Khandvi (Chick peas & Yogurt rolls)

I’m currently on holiday with the family.  I have a bit of time to spare between hanging out, reading and watching TV….listening to crying babies and changing the odd diaper.  I decided to venture into Khandvi (pronounced ‘Khan – da – vi’), an appetizer from the Indian state of Gujarat. I have eaten this appetizer several times, but have only seen it being made once about 10 years ago.  It took me three tries to make this taste right and look edible. It always tastes good – a very smooth, lightly flavored roll that melts in your mouth! The cilantro leaves, lemon juice and mustard seed toppings provide texture and flavor to balance the smooth, delicate flavor of the chick peas/yogurt roll.

Khandvi

Rolls
1/3 cup chick peas flour (gram flour or ‘besan’ flour)
1/2 cup plain unflavored yogurt (regular, low fat or non-fat)
1/2 cup water
1 teaspoon olive or canola oil
2 teaspoons fresh ground ginger (optional – start with a 1 inch cube of ginger)
1/2 tsp salt
1/4 tsp turmeric powder
1/8 tsp asafoetida powder (optional)

Topping
5 – 10 stems of cilantro, chopped finely
2 teaspoons oil (canola or olive oil)
1 teaspoon black mustard seed
1 teaspoon fresh lemon juice

This recipe makes about 10-15 rolls. Pull out 2 non-stick baking sheets (or two baking sheet sized pieces of parchment paper. Set aside.

In a small bowl, mix the water and the chick peas flour until the mixture is smooth and lump free. In a separate bowl, beat the yogurt until it has a smooth, even consistency. Add the water/chick peas flour mixture to the yogurt. Add the turmeric, oil, salt and asafoetida (if you decide to add it), to the yogurt/chick peas/water mixture. Wash, peel and chop the ginger. Use a mortar and pestle (or other similar method) to grind the fresh ginger to a paste (or very close to a  paste). Then add the ginger paste to the yogurt/chick peas/ water mixture. Set aside.

Asafoetida is a spice powder made from the dried sap of a plant, Ferula assafoetida. It is an acquired taste, so if you’re not familiar with it, you may opt to leave it out of the recipe. If you decide to try it, a bottle of it is shown in the picture to the right. The bottle can purchased at a nearby Indian store. It may also be found in Persian grocery stores. In fact, all of the ingredients can be purchased at an Indian store. Asafoetida must be cooked before being eaten.

Turn a stove burner on to a ‘medium’ setting and pour the entire mixture into a non-stick pan. Place the pan over the burner. Using a wooden spoon, continuously stir the mixture. This is the point in the recipe that your edible mixture could become something quite different. The key is to stir constantly for about 6-8 minutes at medium heat. It shouldn’t take longer than that to reduce and cook the mixture. If the heat is too high, the mixture will begin to clump.  Close to the 6 minute mark, the mixture should be much thicker (but still pancake batter like) and may have a sheen. I cooked it for a minute after that. I also taste a drop of the mixture to check that I don’t taste the powdery raw flavor of the chick peas flour. If you’re not familiar with the powdery raw flavor that I’m talking about, then taste the chick peas flour before starting. When the mixture is done, it should not have any of the raw flavor of the chick peas remaining. If it does, then continue to stir it over the burner for another minute. If it becomes too thick, you’ll have problems trying to proceed with the next step. (This is the part of the process that requires some practice – it took me three attempts to get it right). Quickly pour the thick batter onto the non-stick baking sheets – half on one and half on the other. Then using the back of a spatula, quickly spread the mixture out across each of the baking sheets (as if you’re spreading frosting on a cake) until it is about 1/16″ thick. Try to form a large rectangle. This must be done quickly before the batter starts to cool. Allow the mixture to cool for approximately 10-15 minutes until it is firm.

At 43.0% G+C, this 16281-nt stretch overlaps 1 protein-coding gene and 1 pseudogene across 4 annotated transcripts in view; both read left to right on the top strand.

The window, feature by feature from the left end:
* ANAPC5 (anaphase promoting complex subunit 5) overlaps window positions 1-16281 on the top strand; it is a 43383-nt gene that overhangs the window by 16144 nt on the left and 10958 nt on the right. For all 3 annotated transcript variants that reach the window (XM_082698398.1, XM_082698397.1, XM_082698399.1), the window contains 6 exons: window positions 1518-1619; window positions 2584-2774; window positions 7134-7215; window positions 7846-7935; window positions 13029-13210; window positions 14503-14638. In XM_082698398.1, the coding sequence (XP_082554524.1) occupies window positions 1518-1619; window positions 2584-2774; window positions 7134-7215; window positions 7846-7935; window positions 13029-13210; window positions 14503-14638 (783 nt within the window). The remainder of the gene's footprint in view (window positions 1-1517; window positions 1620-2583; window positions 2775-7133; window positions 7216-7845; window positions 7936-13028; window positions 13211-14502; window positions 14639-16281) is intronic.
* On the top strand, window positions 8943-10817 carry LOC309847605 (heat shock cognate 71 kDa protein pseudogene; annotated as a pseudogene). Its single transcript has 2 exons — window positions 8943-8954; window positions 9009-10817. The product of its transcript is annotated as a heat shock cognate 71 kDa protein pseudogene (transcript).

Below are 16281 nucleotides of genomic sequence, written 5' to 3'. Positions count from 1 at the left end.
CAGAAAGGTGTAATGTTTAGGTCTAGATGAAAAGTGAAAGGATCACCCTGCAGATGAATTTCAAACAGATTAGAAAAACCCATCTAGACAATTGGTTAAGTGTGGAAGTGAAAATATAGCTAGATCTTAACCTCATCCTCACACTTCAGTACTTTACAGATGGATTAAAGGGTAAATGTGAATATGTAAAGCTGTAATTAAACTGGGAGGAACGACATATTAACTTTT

Using a knife (not serrated), make cuts across the rectangle mixture to form 1″ strips. Cut each strip into half so that each cut piece is approximately 1″ wide by 4-6 inches long. Then carefully, roll each strip into a tight roll and place the rolls on a serving dish. If the batter was under or over cooked, the rolls will collapse and not form properly.

The last step involves the preparation of the topping. Place a saucepan or skillet over the burner on medium heat. Add the 2 teaspoons of oil to the pan. When the oil is hot enough (you can test this with a single mustard seed – it should sizzle immediately when added to the hot oil), add all of the mustard seeds. After a few seconds, the mustard seeds will start to pop, quickly pour the oil/mustard seed mixture over the rolls evenly. Then drizzle the fresh lemon juice over the rolls and finally, top them with the chopped cilantro leaves.

The rolls are very light and tasty! Yummmmmm…….

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One Comment Add yours

  1. nisha says:

    Hey Taz!
    Khandvi is my favorite and am doubly delighted to find your recipe for it. Hope everything’s well.

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